Gordon Campbell | Parliament TV | Parliament Today | Video | Questions Of the Day | Search

 


Dunne Speaks

Dunne Speaks

4 September 2014

Tax seems to have become the first real issue of the election, following the distractions of recent weeks.

And, as usual with tax debates, the argument quickly has descended into the devil of the detail. The one certainty about tax policy is its inherent complexity, the fact there will always be winners and losers, and frequently unintended consequences.

The fundamental point of a tax system often gets overlooked – its primary purpose is to raise the revenue a government needs to carry out its functions. Income versus expenditure, if you like. When I was Minister of Revenue, I had prominently on my desk a copy of Canada’s first Income Tax Act passed in 1917 – a slim volume of just 11 pages. It made the point by its brevity that the collection of tax was a mechanical process which needed to be properly applied. As a standard for tax administration, it is probably as relevant as ever today.

However, tax policy has been distorted over the years and around the world by governments of all stripes who have sought to use the tax system for all range of other purposes – from encouraging and incentivising particular forms of behaviour in business, through to discouraging or severely penalising other forms of economic activity deemed socially, politically or economically undesirable. The more governments have sought to use the tax system in this way, the more complicated it has become, and the more uneven and prone to anomalies it has been seen to be. And a whole new industry of interpreting, devising ways around the system, exploiting the system for advantage, or just finding new activities to escape the tax net has sprung up the world over, with now dramatic implications in the digital era for international tax collection in particular.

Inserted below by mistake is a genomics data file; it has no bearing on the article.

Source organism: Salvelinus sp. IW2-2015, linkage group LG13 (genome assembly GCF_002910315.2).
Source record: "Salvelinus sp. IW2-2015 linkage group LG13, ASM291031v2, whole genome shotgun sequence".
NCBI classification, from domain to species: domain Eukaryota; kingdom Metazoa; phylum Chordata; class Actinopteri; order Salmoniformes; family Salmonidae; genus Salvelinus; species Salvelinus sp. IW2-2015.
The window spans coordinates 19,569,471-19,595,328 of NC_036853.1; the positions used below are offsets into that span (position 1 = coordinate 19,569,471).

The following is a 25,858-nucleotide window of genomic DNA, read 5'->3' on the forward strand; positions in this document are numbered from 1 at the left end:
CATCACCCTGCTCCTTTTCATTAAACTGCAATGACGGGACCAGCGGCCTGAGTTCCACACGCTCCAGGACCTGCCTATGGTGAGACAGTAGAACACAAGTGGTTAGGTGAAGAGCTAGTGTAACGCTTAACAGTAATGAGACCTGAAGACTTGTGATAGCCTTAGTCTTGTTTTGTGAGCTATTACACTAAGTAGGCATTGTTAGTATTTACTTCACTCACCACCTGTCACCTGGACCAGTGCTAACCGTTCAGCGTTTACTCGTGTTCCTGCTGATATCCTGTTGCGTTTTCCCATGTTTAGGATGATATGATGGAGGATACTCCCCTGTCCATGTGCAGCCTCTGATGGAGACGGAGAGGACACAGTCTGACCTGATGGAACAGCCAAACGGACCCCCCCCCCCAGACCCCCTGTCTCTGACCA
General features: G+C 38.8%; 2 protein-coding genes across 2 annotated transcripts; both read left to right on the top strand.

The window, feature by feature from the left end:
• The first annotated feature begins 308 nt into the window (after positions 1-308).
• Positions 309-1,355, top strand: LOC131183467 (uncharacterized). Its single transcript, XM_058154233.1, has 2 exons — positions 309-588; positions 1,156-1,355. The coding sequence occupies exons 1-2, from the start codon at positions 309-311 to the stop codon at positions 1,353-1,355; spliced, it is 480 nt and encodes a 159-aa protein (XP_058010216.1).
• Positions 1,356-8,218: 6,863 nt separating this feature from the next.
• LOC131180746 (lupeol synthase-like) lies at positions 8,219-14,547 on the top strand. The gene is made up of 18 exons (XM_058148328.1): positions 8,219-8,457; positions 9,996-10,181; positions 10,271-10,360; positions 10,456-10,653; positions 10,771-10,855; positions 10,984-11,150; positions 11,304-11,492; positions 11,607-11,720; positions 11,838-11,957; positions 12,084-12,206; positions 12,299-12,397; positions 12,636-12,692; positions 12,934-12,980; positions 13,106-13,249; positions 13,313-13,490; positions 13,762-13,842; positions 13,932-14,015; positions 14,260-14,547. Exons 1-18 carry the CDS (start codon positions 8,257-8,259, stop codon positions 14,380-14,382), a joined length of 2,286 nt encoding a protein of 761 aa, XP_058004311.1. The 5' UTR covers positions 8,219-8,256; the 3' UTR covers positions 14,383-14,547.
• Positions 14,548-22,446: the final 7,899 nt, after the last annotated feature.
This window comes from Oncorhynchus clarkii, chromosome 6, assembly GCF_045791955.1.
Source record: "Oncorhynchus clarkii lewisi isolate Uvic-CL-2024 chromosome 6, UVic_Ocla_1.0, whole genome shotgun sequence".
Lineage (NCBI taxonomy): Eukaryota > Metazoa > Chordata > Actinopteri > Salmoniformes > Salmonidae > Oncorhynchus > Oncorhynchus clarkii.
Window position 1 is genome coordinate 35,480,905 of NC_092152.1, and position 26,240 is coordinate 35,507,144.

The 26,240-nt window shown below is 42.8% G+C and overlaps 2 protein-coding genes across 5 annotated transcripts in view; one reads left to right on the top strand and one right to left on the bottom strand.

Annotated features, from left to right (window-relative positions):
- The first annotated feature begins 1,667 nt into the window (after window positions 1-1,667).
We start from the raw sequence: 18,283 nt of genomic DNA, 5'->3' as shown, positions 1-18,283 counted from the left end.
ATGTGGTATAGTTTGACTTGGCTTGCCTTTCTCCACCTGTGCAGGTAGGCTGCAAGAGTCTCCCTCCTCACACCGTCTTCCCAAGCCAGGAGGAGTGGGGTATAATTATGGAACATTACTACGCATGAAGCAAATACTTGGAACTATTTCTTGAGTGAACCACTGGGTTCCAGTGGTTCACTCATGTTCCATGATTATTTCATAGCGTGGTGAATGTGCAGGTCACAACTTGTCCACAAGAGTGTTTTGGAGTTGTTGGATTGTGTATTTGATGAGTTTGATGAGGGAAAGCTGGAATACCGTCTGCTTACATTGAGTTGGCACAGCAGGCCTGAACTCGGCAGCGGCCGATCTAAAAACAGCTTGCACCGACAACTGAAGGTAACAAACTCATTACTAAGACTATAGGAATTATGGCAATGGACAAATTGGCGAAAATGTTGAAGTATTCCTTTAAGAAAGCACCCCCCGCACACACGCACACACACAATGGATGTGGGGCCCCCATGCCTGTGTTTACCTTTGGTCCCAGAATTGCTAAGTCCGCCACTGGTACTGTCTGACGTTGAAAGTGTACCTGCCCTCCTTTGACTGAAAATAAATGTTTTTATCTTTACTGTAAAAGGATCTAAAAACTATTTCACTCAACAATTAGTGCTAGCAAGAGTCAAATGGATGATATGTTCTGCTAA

This is the backdrop against which the current tax debate in New Zealand is being conducted. Like most tax debates, it is missing the point. The argument should not be about what new distortionary taxes can be introduced to skew behaviour one way or the other, but more about the basic point of ensuring that all the taxes levied are properly collected. The debate this week over the details of Labour’s proposed Capital Gains Tax simply presages more complexity, more issues with avoidance and boundary definitions, and overall, a less simple tax system, should the policy ever be implemented. Similar problems lie ahead with the tax free thresholds being proposed by the Greens and the Conservatives. For its part, National needs to be careful about grafting too much of the welfare system’s income support policies onto the tax system, for similar reasons.

From my vantage point, having been at the heart of and now outside the tax policy loop, the situation is clearer than ever. The key to good tax policy in the future is governments getting back to the basics – ensuring the system collects the revenue they need to do their job, and not trying to use taxes to re-organise the world the way their prejudices dictate.